Estimates from survey research conducted in 1995 indicate that at least three out of
every 100, or 1.8 million, men severely assaulted their female partner or cohabitant
during the preceding 12 months.(1) These assaults included
punching, kicking, choking, threats with a knife or gun, or use of a knife or gun.
Characteristics Associated With Batterers
Witnessing intimate partner violence (IPV) as a child or adolescent, or experiencing
violence from caregivers as a child are the risk factors which have been most consistently
identified with the perpetration of IPV.2
Men who are physically violent towards their partners are also likely to be sexually
violent towards their partners, and are likely to use violence towards children.(2)
Chronic alcohol abuse by the male batterer may be more strongly associated with IPV
than acute intoxication.(3)
High levels of marital conflict and lower socioeconomic status have been consistently
associated with the occurrence and persistence of IPV.(4) (5) (6) (7)
However, findings from studies with representative samples indicate that IPV is not
exclusive to those with lower SES.(8)
Perpetrators of IPV may have interpersonal skills deficits (such as lack of
communication skills, poor spouse-specific assertion) in comparison with nonviolent men,
particularly in the context of problematic marital situations.(9)
Research findings are mixed on the association between anger and the perpetration of
IPV. Some research reports that men who perpetrate violence towards their partners have
higher levels of general anger/hostility than the men who are non-violent.(10)
Others report that anger and hostility felt towards a partner is associated with
perpetration of violence, while generalized feelings of anger and aggression are not. (11)
A high proportion of batterers identified through court-ordered or other clinical
populations have been found to have traits consistent with diagnoses of personality
disorders, such as schizoidal/borderline, personality, antisocial or narcissistic, passive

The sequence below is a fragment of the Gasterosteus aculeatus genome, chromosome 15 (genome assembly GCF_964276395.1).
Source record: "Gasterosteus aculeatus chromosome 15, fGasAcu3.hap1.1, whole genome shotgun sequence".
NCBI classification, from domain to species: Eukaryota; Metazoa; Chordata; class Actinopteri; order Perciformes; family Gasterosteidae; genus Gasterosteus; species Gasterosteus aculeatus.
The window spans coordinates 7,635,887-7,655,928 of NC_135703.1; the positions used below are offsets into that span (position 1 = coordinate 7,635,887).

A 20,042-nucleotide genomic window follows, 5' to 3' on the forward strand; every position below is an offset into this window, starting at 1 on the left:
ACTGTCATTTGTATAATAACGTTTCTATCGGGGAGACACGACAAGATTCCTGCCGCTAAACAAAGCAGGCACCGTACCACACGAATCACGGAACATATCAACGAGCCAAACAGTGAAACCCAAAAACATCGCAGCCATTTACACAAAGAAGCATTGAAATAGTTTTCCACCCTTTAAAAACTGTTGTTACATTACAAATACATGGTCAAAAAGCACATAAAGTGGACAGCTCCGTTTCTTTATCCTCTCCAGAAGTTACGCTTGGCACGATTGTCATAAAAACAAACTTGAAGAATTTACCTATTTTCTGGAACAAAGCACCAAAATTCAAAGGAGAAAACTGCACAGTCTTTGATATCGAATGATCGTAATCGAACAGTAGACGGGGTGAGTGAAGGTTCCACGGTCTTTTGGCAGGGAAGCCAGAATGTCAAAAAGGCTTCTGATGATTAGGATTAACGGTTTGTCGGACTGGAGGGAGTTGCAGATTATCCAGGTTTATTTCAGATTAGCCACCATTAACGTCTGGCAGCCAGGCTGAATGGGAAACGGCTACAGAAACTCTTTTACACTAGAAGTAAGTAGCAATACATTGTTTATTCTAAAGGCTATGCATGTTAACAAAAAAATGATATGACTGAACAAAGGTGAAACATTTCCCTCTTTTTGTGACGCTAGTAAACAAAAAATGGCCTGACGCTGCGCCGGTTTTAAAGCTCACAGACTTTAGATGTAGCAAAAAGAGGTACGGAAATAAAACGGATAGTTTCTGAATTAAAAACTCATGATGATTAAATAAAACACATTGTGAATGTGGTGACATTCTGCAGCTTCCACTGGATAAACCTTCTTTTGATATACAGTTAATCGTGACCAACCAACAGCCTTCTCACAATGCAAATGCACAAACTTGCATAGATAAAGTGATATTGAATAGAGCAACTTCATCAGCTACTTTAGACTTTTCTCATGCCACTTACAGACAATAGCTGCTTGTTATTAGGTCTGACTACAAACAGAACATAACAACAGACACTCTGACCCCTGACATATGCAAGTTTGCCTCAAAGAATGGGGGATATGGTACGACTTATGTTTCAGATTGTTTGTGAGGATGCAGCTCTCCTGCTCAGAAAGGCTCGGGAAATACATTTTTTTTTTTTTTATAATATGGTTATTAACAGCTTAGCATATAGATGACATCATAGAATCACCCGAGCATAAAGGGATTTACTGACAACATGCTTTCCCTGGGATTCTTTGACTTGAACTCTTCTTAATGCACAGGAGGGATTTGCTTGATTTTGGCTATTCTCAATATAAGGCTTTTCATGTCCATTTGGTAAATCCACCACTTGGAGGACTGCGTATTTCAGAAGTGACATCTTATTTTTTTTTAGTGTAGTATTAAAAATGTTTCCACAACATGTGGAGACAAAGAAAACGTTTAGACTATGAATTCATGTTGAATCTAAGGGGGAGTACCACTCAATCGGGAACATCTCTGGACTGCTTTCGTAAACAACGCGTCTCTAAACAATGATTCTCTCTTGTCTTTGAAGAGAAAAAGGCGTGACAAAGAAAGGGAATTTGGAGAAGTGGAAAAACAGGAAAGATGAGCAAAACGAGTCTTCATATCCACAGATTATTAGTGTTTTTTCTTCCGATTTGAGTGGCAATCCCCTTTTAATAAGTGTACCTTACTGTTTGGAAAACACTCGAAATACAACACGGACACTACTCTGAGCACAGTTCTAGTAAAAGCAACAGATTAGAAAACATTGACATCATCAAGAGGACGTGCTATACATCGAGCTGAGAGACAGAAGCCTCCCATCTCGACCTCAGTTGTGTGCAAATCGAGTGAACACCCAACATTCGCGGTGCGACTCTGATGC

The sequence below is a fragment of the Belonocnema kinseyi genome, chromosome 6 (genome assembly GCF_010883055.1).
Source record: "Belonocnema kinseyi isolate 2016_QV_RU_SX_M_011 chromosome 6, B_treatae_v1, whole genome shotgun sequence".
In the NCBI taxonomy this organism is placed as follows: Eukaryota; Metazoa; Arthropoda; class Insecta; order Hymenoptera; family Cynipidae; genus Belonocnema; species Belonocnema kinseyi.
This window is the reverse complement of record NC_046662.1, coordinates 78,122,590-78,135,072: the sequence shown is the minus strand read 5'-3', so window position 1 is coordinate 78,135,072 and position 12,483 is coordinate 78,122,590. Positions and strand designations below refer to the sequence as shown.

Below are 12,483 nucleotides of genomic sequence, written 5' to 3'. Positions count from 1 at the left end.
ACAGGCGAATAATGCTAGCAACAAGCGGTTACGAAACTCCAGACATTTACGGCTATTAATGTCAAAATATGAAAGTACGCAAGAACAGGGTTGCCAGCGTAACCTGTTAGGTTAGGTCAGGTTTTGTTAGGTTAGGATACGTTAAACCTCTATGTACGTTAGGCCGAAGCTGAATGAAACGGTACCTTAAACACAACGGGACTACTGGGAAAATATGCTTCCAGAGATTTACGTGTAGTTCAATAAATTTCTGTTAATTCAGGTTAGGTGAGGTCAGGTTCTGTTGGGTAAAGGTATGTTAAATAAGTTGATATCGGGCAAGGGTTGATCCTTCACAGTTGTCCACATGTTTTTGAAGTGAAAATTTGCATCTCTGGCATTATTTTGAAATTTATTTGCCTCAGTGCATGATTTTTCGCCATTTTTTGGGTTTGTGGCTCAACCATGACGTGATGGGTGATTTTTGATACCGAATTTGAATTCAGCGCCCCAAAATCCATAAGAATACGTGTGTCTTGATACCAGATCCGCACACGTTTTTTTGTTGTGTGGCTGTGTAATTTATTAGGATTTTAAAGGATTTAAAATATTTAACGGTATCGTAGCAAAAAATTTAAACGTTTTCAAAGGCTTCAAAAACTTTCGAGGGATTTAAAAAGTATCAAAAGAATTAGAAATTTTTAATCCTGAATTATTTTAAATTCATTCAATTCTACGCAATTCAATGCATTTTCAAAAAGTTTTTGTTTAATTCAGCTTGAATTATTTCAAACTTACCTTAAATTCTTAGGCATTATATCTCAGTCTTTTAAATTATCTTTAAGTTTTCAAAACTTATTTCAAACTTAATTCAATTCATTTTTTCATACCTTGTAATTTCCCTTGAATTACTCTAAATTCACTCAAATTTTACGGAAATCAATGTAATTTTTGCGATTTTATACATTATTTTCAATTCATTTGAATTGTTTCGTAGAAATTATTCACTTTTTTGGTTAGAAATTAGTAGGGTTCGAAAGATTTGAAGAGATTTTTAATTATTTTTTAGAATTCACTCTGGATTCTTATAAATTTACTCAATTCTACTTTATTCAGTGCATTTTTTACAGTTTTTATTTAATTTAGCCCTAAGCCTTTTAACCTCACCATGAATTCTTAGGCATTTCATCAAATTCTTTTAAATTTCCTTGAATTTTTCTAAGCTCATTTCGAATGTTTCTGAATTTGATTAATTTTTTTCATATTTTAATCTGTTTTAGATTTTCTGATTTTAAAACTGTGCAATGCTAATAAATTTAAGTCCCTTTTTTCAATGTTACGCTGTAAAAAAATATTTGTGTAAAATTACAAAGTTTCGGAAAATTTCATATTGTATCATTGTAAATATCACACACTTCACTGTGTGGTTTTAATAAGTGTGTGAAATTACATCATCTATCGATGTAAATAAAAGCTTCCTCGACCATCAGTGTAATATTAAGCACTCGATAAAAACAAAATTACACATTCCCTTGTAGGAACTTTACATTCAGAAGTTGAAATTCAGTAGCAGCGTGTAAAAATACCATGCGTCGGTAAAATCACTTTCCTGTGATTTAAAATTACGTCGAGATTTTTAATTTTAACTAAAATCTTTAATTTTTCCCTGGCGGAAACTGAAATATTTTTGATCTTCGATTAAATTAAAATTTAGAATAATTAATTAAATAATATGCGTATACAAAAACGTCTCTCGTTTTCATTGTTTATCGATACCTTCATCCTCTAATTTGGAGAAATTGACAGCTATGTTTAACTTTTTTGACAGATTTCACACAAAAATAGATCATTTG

dependent/compulsive disorders.(12) (13)
As these data come from clinical populations, however, it is not clear that
psychopathology causes battering.
Comment: Further theory-driven consensus on the variables which may distinguish
batterers from nonbatterers would be helpful for guiding future research.
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A number of researchers have suggested that batters are a heterogenous group.
Clarification of the variables which distinguish violent from non-violent men, or
type-specific treatment effectiveness might be explored if different types of batterer
could reliably be identified. (14) (15)
A review of typology research on batterers suggest that three types can be distinguished
on the basis of: severity of IPV perpetrated, generality of the violence (toward the woman
and toward others), and psychopathology/personality disorders.(16)
The three types proposed are:
The family-only batterer: may perpetrate less severe
violence, use relatively little psychological or sexual abuse, and display few or no
symptoms of psychopathology.
The dysphoric/borderline batterer: may perpetrate moderate to
severe violence, mostly confined to the family, and be generally distressed,
The generally violent/antisocial batterer: may engage in
moderate to severe IPV, the most extrafamilial violence, and have the most extensive